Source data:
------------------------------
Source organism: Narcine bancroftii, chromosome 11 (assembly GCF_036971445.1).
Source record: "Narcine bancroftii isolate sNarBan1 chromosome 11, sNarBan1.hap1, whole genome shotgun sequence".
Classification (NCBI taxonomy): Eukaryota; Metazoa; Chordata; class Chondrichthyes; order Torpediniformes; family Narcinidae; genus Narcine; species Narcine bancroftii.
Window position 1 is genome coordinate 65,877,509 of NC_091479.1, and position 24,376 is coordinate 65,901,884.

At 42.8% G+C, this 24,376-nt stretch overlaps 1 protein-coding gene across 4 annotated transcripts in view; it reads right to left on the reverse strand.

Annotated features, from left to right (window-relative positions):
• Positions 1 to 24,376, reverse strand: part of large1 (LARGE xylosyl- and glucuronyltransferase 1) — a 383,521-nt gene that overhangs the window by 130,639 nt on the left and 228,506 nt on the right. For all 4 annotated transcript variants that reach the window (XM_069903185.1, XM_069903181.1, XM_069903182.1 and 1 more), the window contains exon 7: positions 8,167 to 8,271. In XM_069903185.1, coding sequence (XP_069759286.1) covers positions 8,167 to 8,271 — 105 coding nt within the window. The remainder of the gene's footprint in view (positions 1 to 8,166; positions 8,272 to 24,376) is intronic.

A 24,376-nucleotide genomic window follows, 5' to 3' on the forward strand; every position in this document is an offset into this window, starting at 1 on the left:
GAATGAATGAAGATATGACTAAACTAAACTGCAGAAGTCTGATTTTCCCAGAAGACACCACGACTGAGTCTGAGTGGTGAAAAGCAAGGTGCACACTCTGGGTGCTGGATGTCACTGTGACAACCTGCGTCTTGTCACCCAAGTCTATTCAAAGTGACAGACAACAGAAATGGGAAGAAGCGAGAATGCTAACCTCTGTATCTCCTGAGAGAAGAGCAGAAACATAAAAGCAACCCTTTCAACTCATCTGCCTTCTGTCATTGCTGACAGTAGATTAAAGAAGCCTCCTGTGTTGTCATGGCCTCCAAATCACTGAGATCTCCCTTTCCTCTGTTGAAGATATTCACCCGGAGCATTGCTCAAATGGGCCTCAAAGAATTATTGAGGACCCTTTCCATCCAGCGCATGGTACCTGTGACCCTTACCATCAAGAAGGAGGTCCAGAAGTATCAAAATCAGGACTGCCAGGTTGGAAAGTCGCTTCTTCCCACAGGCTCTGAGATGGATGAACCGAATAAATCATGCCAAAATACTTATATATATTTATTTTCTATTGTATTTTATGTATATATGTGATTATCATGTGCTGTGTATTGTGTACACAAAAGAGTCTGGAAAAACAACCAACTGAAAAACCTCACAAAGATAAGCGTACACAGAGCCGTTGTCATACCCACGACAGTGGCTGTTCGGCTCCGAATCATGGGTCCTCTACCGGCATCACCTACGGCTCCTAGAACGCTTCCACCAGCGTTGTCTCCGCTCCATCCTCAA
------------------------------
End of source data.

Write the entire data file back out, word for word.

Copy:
Source organism: Narcine bancroftii, chromosome 11 (assembly GCF_036971445.1).
Source record: "Narcine bancroftii isolate sNarBan1 chromosome 11, sNarBan1.hap1, whole genome shotgun sequence".
Classification (NCBI taxonomy): Eukaryota; Metazoa; Chordata; class Chondrichthyes; order Torpediniformes; family Narcinidae; genus Narcine; species Narcine bancroftii.
Window position 1 is genome coordinate 65,877,509 of NC_091479.1, and position 24,376 is coordinate 65,901,884.

At 42.8% G+C, this 24,376-nt stretch overlaps 1 protein-coding gene across 4 annotated transcripts in view; it reads right to left on the reverse strand.

Annotated features, from left to right (window-relative positions):
• Positions 1 to 24,376, reverse strand: part of large1 (LARGE xylosyl- and glucuronyltransferase 1) — a 383,521-nt gene that overhangs the window by 130,639 nt on the left and 228,506 nt on the right. For all 4 annotated transcript variants that reach the window (XM_069903185.1, XM_069903181.1, XM_069903182.1 and 1 more), the window contains exon 7: positions 8,167 to 8,271. In XM_069903185.1, coding sequence (XP_069759286.1) covers positions 8,167 to 8,271 — 105 coding nt within the window. The remainder of the gene's footprint in view (positions 1 to 8,166; positions 8,272 to 24,376) is intronic.

A 24,376-nucleotide genomic window follows, 5' to 3' on the forward strand; every position in this document is an offset into this window, starting at 1 on the left:
GAATGAATGAAGATATGACTAAACTAAACTGCAGAAGTCTGATTTTCCCAGAAGACACCACGACTGAGTCTGAGTGGTGAAAAGCAAGGTGCACACTCTGGGTGCTGGATGTCACTGTGACAACCTGCGTCTTGTCACCCAAGTCTATTCAAAGTGACAGACAACAGAAATGGGAAGAAGCGAGAATGCTAACCTCTGTATCTCCTGAGAGAAGAGCAGAAACATAAAAGCAACCCTTTCAACTCATCTGCCTTCTGTCATTGCTGACAGTAGATTAAAGAAGCCTCCTGTGTTGTCATGGCCTCCAAATCACTGAGATCTCCCTTTCCTCTGTTGAAGATATTCACCCGGAGCATTGCTCAAATGGGCCTCAAAGAATTATTGAGGACCCTTTCCATCCAGCGCATGGTACCTGTGACCCTTACCATCAAGAAGGAGGTCCAGAAGTATCAAAATCAGGACTGCCAGGTTGGAAAGTCGCTTCTTCCCACAGGCTCTGAGATGGATGAACCGAATAAATCATGCCAAAATACTTATATATATTTATTTTCTATTGTATTTTATGTATATATGTGATTATCATGTGCTGTGTATTGTGTACACAAAAGAGTCTGGAAAAACAACCAACTGAAAAACCTCACAAAGATAAGCGTACACAGAGCCGTTGTCATACCCACGACAGTGGCTGTTCGGCTCCGAATCATGGGTCCTCTACCGGCATCACCTACGGCTCCTAGAACGCTTCCACCAGCGTTGTCTCCGCTCCATCCTCAA